The Immediate Need For Legal Measures

The government had issued notices last week to social media platforms following reports of deepfake content. Concerns around deepfake videos have escalated after multiple high-profile public figures, including Prime Minister Narendra Modi and actor Katrina Kaif, were targeted. The Prime Minister raised this issue of deepfakes in his address to the Leaders of G20 at the virtual summit on Wednesday, November 22, 2023.

A Google spokesperson who was a part of the consultation said the company was “building tools and guardrails to help prevent the misuse of technology while enabling people to better evaluate online information.” The search giant said in a statement, “We have long-standing, robust policies, technology, and systems to identify and remove harmful content across our products and platforms. We are applying this same ethos and approach as we launch new products powered by generative AI.”

Identifying Harmful Deepfakes

A senior industry official familiar with the developments said most companies have taken a “pro-regulation stance.” Ashish Aggarwal, vice-president of public policy at software industry body Nasscom, said that while India already has laws to penalize perpetrators of impersonation, the key will be to strengthen the regulations on identifying those who create deepfakes.

“The technology today can help identify synthetic content. However, the challenge is to separate harmful synthetic content while allowing harmless one and to remove the same quickly. One tool that is being widely considered is watermarks or labels embedded in all content that is digitally altered or created, to warn users about synthetic content and associated risks and along with this strengthen the tools to empower users to quickly report the same.”

deepfake deepfakes regulation compliance


Global firms with larger budgets and English-heavy content could find compliance easier. What will be challenging is to see platforms with a greater amount of non-English language content live up to the challenges of filtering deepfakes and misinformation. This will also be crucial in terms of how such platforms handle electoral information. Rohit Kumar, founding partner at policy thinktank The Quantum Hub, added that regulations of deepfake content “should be cognizant of the costs of compliance.”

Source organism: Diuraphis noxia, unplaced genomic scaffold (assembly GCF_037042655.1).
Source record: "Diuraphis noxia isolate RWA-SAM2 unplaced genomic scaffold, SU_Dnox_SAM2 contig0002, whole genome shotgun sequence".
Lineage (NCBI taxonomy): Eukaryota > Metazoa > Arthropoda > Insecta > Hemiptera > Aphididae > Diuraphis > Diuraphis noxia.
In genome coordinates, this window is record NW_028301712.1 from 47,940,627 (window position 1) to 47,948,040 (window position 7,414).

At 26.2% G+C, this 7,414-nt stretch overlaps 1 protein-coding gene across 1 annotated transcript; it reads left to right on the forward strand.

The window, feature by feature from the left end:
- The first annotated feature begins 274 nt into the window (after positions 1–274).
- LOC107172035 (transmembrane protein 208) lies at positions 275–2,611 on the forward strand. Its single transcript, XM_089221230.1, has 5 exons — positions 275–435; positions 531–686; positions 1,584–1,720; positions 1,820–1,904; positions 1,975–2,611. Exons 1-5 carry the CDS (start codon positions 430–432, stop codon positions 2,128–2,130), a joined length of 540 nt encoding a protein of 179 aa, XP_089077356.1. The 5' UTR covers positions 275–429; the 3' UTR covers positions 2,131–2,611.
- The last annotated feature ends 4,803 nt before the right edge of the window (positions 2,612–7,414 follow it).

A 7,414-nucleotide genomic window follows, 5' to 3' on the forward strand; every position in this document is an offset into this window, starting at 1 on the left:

If the volume of complaints is high, reviewing takedown requests in a short period of time can be very expensive. Therefore, even while prescribing obligations, an attempt should be made to undertake a graded approach to minimise compliance burden on platforms… ‘virality’ thresholds could be defined, and platforms could be asked to prioritise review and takedown of content that starts going viral,” Kumar said. He added that the safe harbour protection should not be diluted entirely, as “the liability for harm resulting from a deepfake should lie with the person who creates the video and posts it, and not the platform.”

These legal measures are definitely the need of the hour. We must ensure that the online space is safe for everyone and that such adverse misinformation created by deepfakes is curbed as soon as possible.